With regard to the plaintiffs’ informed consent claims, the Federal Appellate Court stated that if an informed consent claim is considered to be a type of medical malpractice claim governed by the Alabama statute addressing such claims, then it is clear that a plaintiff must show the existence of an actual injury resulting from the procedure before he can raise a viable informed consent claim. If an informed consent claim is not classified as a malpractice type of claim (e.g., if an informed consent claim arising out of participation in a medical study administered as part of the medical treatment does not constitute a malpractice claim), then searching Alabama common law is necessary to figure out just what kind of claim it is.
The Federal Appellate Court certified the question to the Alabama Supreme Court, which refused to answer the question. Nonetheless, the Alabama Supreme Court had previously held that the Alabama Medical Liability Act (“AMLA”), Ala. Code § 6-5-480 et seq. and § 6-5-540 et seq. (1975) requires that claims governed by the AMLA require a showing of an actual physical injury.
The Alabama Supreme Court has stated that the elements of a cause of action against a physician for failure to obtain informed consent are: (1) the physician’s failure to inform the plaintiff of all material risks associated with the procedure, and (2) a showing that a reasonably prudent patient, with all the characteristics of the plaintiff and in the position of the plaintiff, would have declined the procedure had the patient been properly informed by the physician. Noticeably missing is any requirement that the undisclosed risk actually materialize or that any injury actually occur.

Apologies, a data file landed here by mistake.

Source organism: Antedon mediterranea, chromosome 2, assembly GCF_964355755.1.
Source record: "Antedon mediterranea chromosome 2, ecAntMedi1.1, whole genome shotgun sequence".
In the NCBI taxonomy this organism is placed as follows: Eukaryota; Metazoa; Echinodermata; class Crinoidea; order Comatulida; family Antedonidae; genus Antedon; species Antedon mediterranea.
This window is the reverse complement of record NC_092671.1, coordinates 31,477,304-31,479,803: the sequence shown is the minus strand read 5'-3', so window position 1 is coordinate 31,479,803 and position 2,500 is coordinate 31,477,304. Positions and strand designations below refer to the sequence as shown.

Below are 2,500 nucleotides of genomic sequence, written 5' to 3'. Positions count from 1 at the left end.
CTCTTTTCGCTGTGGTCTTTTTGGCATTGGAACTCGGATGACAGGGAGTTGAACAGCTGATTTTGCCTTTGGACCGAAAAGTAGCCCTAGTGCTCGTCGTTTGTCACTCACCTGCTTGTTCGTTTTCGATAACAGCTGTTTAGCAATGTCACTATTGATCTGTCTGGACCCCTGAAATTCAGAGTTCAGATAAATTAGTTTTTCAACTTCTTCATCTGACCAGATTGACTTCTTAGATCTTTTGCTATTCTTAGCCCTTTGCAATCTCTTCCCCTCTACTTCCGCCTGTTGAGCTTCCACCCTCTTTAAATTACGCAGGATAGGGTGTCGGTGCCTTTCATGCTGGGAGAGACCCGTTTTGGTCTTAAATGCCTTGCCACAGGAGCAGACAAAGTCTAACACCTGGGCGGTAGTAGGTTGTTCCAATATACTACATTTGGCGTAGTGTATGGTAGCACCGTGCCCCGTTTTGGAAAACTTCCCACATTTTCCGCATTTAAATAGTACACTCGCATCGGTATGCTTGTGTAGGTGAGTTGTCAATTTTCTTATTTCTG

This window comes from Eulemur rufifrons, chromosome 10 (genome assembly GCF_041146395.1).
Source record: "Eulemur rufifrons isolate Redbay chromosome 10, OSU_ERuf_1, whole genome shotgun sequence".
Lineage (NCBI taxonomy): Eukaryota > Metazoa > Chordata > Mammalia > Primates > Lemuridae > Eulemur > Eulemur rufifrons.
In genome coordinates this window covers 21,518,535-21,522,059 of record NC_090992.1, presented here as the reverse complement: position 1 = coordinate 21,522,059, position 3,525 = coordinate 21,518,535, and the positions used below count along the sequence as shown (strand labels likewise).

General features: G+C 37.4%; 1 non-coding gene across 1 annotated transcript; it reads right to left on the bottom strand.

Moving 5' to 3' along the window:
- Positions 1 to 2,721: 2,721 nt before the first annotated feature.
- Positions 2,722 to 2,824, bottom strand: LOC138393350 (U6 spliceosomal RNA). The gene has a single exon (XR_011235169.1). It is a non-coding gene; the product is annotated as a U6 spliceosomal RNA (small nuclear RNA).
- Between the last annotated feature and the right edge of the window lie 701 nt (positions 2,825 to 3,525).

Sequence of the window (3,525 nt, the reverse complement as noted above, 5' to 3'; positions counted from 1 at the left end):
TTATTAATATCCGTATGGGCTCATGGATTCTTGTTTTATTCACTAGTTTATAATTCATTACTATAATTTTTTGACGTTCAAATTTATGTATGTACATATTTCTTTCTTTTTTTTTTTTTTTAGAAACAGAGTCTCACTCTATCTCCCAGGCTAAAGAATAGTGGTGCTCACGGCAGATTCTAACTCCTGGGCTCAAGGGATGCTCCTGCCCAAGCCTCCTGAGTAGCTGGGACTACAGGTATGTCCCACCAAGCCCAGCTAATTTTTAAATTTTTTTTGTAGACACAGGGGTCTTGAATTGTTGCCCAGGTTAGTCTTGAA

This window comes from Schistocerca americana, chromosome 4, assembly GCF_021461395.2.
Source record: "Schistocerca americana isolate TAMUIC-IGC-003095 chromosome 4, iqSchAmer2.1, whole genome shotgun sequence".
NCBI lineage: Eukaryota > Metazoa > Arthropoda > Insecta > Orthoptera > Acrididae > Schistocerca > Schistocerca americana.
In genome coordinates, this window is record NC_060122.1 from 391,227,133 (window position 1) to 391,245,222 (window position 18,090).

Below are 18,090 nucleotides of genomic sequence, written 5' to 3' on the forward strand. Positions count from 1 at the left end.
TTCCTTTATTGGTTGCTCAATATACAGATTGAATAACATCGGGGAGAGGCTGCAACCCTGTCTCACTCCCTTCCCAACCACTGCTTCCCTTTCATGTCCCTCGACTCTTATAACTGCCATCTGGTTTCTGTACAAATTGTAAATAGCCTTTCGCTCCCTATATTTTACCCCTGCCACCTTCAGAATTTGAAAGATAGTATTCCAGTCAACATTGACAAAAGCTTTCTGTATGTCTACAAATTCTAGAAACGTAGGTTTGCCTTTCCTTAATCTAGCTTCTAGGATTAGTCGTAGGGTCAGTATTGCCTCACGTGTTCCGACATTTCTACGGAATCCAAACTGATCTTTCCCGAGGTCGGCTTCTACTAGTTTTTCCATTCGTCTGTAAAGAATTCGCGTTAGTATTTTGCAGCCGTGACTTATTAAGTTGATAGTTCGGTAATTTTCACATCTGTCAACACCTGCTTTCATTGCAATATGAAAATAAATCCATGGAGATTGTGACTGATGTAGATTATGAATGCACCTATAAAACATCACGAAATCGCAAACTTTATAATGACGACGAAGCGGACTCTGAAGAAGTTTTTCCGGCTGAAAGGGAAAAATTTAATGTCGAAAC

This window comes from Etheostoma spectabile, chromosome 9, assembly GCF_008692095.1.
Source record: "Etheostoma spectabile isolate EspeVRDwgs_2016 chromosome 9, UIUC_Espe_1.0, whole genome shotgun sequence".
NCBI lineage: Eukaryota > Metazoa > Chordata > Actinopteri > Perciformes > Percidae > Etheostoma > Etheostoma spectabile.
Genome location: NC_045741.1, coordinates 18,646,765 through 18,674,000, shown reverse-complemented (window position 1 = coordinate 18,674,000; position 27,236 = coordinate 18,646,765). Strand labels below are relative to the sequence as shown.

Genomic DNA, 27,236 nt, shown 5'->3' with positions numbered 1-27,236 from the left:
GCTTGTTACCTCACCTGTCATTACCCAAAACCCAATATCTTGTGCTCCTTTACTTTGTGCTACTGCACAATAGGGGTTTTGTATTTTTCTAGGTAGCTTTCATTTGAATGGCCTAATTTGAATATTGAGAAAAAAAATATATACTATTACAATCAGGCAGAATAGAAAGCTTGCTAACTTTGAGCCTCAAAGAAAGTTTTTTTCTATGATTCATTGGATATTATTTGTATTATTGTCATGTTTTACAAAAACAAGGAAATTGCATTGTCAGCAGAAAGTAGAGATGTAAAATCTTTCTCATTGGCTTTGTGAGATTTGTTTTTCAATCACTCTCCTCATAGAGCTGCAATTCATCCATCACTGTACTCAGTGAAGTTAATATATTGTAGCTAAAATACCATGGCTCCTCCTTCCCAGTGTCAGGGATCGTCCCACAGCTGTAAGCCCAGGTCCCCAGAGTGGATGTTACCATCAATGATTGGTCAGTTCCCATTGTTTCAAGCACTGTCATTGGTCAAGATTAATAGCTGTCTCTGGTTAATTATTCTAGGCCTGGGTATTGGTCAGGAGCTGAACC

The Federal Appellate Court held: “we conclude that Alabama law requires an actual injury for informed consent claims in this context. To summarize, we know that the AMLA generally requires an actual injury for medical malpractice actions. And the Alabama Supreme Court has specifically applied the AMLA to informed consent claims in cases like Houston County. Even if the AMLA did not apply to Plaintiffs’ claims, Alabama law suggests that informed consent claims constitute negligence actions. Further, Alabama common law requires an actual injury to maintain a negligence cause of action—and in the specific context of informed consent claims, so do the majority of other courts. Finally, although it is true that in cases discussing informed consent claims, the Alabama Supreme Court did not list actual injury as a required element for those claims, there was no dispute in those cases that an actual injury existed, and the court was focusing on what constitutes informed consent. Thus, we do not consider the omission of ‘injury’ from the list as dispositive.”
The Federal Appellate Court concluded: “because Plaintiffs have offered no evidence to show that the SUPPORT study caused any actual injuries, they cannot state a claim for lack of informed consent. The district court therefore correctly granted summary judgment to Defendants.”
Source Looney v. Moore, No. 15-13979